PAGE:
The pituitary gland is the master endocrine gland. It produces small quantities of hormones (thyroids, adrenal glands etc.), that cause the target organ to release the final active hormone e.g. T3 and T4, Adrenaline, oestrogen and testosterone. The gland sits within the sella turcica in the body of the sphenoid bone, and receives hormonal influence from the hypothalamus.
The pituitary gland is the master endocrine gland of the human body. It produces a range of hormones from its anterior lobe/adenohypophysis (ACTH, TSH, LH and FSH, PL, GH) and posterior lobe/neurohypophysis (Oxytocin and Vasopressin/ADH). The production of these hormones is under the influence of the hypothalamus that releases small concentrations of hormones into the portal system of the pituitary. These hormones influence the anterior pituitary. Hormones of the posterior pituitary are produced by the hypothalamus itself, and stored/released from the posterior pituitary. It is located within the cranial cavity, and sits within its own space, known as the sella turcica, meaning Turkish saddle. The name originates from the appearance of the Turkish saddle, which had 4 posts at each corner. The Turks were therefore able to ride and swing their swords simultaneously during battles. The anterior and posterior clinoid processes of the sphenoid bone reciprocate the four posters of the saddle. The sella turcica is covered in dura mater in life, and the pituitary is connected to the hypothalamus above by the pituitary stalk, or infundibulum.
The pituitary releases a large number of hormones that then pass into the systemic circulation and reach their target endocrine organs or other tissues where they exert their effects. The blood supply to the anterior pituitary is through the paired superior hypophyseal arteries that arise from the medial aspect of the internal carotid artery. These in turn form the hypophyseal portal veins that lie in the pituitary stalk/infundibulum, which deliver blood to a second venous plexus within the anterior pituitary itself. Hormones from this second plexus are drained into the systemic venous circulation. The posterior lobe is supplied by the inferior hypophyseal arteries, which arise directly from the cavernous section of the internal carotid artery. The lobe drains directly into the systemic venous circulation.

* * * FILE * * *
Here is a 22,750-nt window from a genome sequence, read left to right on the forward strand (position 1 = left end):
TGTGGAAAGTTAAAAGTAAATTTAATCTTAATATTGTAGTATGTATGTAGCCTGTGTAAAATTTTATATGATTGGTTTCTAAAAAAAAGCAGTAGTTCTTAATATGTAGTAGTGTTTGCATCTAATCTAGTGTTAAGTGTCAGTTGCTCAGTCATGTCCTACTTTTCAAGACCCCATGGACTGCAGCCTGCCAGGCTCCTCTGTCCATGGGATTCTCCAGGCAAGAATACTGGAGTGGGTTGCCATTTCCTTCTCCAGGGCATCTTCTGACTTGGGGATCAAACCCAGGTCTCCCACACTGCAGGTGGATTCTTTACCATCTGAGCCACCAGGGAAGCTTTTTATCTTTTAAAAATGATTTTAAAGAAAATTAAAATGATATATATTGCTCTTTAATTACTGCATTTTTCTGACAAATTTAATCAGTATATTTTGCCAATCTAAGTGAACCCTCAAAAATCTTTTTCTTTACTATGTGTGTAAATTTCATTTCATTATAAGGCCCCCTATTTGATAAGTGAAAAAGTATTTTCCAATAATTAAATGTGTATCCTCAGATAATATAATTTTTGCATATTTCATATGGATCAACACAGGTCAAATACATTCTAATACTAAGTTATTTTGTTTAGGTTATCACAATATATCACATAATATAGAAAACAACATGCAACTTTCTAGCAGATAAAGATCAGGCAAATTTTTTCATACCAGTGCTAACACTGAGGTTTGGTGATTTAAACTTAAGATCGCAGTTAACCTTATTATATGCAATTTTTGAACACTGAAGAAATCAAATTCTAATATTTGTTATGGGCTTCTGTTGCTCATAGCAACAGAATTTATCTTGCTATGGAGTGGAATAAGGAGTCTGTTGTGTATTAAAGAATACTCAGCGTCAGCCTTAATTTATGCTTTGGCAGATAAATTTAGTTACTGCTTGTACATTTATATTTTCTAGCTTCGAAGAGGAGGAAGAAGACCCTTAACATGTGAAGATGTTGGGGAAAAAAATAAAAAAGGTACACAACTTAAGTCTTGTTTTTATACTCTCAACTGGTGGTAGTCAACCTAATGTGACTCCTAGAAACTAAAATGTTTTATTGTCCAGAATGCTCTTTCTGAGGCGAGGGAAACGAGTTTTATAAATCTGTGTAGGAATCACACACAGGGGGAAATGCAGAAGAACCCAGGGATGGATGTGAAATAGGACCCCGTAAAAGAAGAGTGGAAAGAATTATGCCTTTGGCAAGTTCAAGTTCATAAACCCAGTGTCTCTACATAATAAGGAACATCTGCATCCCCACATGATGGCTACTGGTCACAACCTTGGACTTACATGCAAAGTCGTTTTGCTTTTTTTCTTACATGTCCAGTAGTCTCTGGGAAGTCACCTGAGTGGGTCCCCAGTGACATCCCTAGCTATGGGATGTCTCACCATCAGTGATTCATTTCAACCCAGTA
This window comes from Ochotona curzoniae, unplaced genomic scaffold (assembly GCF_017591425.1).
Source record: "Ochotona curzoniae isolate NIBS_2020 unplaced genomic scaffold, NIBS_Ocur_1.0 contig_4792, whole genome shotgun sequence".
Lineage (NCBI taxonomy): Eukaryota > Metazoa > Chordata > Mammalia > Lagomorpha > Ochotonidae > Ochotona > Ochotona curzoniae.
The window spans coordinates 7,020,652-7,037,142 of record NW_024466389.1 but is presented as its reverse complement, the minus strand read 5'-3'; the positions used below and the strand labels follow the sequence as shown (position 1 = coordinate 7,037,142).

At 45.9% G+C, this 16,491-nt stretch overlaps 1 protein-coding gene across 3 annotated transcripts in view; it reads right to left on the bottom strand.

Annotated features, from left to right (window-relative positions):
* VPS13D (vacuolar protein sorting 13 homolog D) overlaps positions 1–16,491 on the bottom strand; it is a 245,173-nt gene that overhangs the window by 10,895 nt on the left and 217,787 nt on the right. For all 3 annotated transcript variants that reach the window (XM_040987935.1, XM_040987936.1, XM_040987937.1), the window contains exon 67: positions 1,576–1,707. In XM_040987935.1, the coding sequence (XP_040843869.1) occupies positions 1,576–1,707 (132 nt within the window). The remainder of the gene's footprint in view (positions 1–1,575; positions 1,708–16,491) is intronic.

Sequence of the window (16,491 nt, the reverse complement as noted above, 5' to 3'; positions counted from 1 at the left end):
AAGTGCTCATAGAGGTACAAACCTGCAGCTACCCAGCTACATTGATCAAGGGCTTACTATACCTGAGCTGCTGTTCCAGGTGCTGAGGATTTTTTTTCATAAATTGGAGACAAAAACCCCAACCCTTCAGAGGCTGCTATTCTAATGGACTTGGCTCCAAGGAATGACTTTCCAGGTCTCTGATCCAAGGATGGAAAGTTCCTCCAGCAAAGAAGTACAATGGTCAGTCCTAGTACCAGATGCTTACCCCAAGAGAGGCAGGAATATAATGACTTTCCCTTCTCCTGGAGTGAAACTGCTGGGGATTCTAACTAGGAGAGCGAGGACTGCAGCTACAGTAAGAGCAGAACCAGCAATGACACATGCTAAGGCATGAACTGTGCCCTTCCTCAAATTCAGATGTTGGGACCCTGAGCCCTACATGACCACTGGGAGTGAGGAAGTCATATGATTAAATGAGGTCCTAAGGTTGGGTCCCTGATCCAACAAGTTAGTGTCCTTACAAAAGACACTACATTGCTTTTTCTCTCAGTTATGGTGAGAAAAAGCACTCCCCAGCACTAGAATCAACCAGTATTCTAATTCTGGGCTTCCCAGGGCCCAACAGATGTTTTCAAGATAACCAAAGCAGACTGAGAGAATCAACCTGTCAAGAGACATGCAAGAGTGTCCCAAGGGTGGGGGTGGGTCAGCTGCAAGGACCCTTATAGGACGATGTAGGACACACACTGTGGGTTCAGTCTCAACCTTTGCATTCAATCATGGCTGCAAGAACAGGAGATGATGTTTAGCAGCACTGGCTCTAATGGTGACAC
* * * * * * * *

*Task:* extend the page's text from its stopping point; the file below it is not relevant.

Prolactinoma- This is the commonest pituitary tumour, and arises from the anterior pituitary gland. It causes excess prolactin production causing amenorrhoea, bitemporal hemianopia (if it compressed the chiasm from beneath), may cause milk production, and a lack of secondary sexual characteristics in males, headache and impotence.
Cushing’s disease-This is an ACTH producing tumour of the anterior pituitary. Symptoms are caused by excessive cortisol, with central obesity, buffalo hump, purple striae, bone and muscle wasting etc.
Craniopharyngioma- This tumour arises from pituitary gland embryonic tissue. Symptoms include progressive bitemporal hemianopia and headache.
Pituitary apoplexy- This occurs when the pituitary gland bleeds heavily, or had greatly diminished blood supply. It commonly follows a tumour. Symptoms include sudden headache, double vision and sometimes a third nerve palsy (due to the proximity of the cavernous sinus).
Developmental precursor- Anterior pituitary develops from the upward projecting Rathke’s pouch
Posterior pituitary from a downward ectodermal projection from the developing diencephalon
Blood supply- Anterior pituitary from the superior hypophyseal and portal system, posterior pituitary from the inferior hypophyseal arteries.
Venous drainage- Petrosal sinuses, then the cavernous sinuses.
Remember the two hormones released by the posterior pituitary (oxytocin and vasopressin), and the others are released by the anterior pituitary.
The pituitary gland is the master endocrine gland. It is under the influence of the hypothalamus, and releases small quantities of hormones into the blood stream, which will reach the target organs.
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By Shawn P. Moore, 2005
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